It’s like a horror movie with an obvious twist looming.
We were all just waiting for it to happen.
And then, in the bottom of the eighth, the seemingly inevitable happened as the Dodger bullpen imploded for four runs — turning a 2-1 lead into a 5-2 hole.
But who is to blame?
Is it Brandon League?
If you ask me — the answer to all four of those questions is a resounding, “YES”.
Let’s start with League, because as the team’s closer and the guy who watched all four runs cross the plate from the mound, he’s going to get the lion’s share of the blame.
In League’s defense, the box score doesn’t credit him with a single earned run thanks to an error by Juan Uribe.
Unfortunately, fans don’t care whether the runs are earned or unearned, they’re going to care about his inability to get anyone out. (Of the seven batters League faced, four reached base).
Of course, League’s 5.51 ERA isn’t doing him any favors.
Next up is Kenley Jansen — the pitcher credited with the loss after coming in to start the eighth and allowing back-to-back base runners (a hit and a walk).
One night after surrendering a pair of back-breaking homers, Jansen was back out there for one out in the seventh.
Despite a long night on Saturday, Mattingly left Jansen in the game to start the eighth and it quickly became apparent he wasn’t going to be effective.
As we know, both of those runners eventually came around to score.
Then there’s Mattingly.
In his defense, no manager in the league would be successful with the pile of garbage that currently makes up the Dodgers bullpen. On the flipside, he also doesn’t do himself any favors with a number of questionable, but partially defensible, decisions.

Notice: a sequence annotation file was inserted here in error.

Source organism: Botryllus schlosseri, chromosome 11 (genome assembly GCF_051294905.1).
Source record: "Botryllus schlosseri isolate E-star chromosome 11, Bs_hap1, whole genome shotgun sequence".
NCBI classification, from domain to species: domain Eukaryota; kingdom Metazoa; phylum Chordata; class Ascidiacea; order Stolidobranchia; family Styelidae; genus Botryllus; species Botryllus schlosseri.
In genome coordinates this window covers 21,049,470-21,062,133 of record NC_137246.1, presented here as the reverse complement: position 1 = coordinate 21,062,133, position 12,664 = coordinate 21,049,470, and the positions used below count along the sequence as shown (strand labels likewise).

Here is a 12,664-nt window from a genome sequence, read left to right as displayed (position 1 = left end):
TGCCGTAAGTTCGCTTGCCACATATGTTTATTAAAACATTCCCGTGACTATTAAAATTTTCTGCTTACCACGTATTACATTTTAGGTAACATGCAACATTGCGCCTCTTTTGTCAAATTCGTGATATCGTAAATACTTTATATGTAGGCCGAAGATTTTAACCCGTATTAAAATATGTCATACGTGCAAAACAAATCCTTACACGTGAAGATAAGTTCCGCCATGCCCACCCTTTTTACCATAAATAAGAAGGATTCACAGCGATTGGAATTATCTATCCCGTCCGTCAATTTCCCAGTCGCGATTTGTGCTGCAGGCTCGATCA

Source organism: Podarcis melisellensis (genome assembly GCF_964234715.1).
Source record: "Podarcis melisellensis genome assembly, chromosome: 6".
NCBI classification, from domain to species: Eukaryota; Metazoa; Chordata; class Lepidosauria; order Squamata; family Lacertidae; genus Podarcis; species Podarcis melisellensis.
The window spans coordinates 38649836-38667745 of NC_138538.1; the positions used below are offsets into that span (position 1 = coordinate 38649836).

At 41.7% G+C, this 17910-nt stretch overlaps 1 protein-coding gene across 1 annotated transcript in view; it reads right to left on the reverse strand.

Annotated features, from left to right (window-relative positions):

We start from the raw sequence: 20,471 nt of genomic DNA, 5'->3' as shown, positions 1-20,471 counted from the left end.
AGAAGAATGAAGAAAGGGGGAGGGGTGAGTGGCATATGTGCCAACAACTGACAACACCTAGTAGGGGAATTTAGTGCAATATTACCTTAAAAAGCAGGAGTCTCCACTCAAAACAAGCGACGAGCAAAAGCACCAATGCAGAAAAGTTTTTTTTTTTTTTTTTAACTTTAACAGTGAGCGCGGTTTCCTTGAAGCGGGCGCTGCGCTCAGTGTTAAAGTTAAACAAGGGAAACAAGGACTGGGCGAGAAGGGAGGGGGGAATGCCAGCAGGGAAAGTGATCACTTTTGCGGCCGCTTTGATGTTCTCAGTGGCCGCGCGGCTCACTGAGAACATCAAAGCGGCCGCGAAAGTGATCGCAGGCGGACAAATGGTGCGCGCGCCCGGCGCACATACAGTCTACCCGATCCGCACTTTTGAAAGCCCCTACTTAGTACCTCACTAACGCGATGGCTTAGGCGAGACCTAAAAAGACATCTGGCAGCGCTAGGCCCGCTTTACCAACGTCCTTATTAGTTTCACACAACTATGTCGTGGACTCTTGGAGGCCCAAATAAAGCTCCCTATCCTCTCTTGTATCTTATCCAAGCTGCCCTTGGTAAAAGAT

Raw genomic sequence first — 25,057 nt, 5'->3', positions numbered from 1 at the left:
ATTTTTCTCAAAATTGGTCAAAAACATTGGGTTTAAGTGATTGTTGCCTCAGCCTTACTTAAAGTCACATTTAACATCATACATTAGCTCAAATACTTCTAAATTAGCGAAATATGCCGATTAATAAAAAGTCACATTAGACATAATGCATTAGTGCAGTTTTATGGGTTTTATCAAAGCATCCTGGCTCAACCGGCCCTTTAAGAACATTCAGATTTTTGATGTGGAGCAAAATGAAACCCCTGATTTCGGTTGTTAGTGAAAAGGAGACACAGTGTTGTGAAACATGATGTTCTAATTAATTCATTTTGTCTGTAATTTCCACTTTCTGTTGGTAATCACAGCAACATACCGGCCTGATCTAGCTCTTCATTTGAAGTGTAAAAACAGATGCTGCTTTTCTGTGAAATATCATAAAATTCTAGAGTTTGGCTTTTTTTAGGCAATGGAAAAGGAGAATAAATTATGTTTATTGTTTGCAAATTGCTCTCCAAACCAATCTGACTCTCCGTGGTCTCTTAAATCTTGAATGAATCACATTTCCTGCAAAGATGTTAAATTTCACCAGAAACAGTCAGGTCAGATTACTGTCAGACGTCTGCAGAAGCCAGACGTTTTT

First was the decision to pull starter Matt Magill in the sixth after he gave up a run in the fifth and then a single to start the fifth. So after 95 pitches, Magill was finished.
Considering the heart of the order was due up, this decision was hardly a bad one.
Next into the game was JP Howell.
After a Mark Ellis error put two runners on, Howell got the next two batters out before giving way to Ronald Belisario.
Belisario worked the Dodgers out of the jam in the 6th, and then returned to get the first two outs of the seventh before giving up a walk and giving way to Paco Rodriguez.
With runners at first and second, Rodriguez was promptly removed in favor of Kenley Jansen, who struck out Jason Heyward.
Of course, as we know, Jansen’s success ended there.
On the surface, there’s nothing abnormal here — just a manager finding matchups he likes and using his best guys to get big outs.
My only issue — which is definitely a small one — is why Mattingly was so quick to play matchups despite the clear lack of depth he had remaining.
When bringing Jansen in for the seventh (and removing Rodriguez after just two pitches), Mattingly had to play out the scenario in his mind and realize he had only a tired Jansen, Brandon League, Matt Gurrier and Javy Guerra to get the final six outs.
Again, not exactly his fault that those guys were his options, but it’s easy to question the decision not to leave Rodriguez in.
Then again, with a one-run lead and two guys on, bringing your best reliever in isn’t the worst move in the world.
All of this, however, brings us to general manager Ned Colletti — the genius who has assembled this all-star cast of relievers.
He’s the guy who signed Matt Guerrier to a three-year, $12 million deal.
He’s the guy who inked Brandon League to a three year, $21 million deal.
When you’re spending $11 million on a pair of relievers, it’s hard to go 0/2. Unfortunately, Ned makes it look easy.
So while Mattingly’s the guy who is forced to lift his arm in summoning mediocre reliever after mediocre reliever, we need to remember why those guys are there in the first place.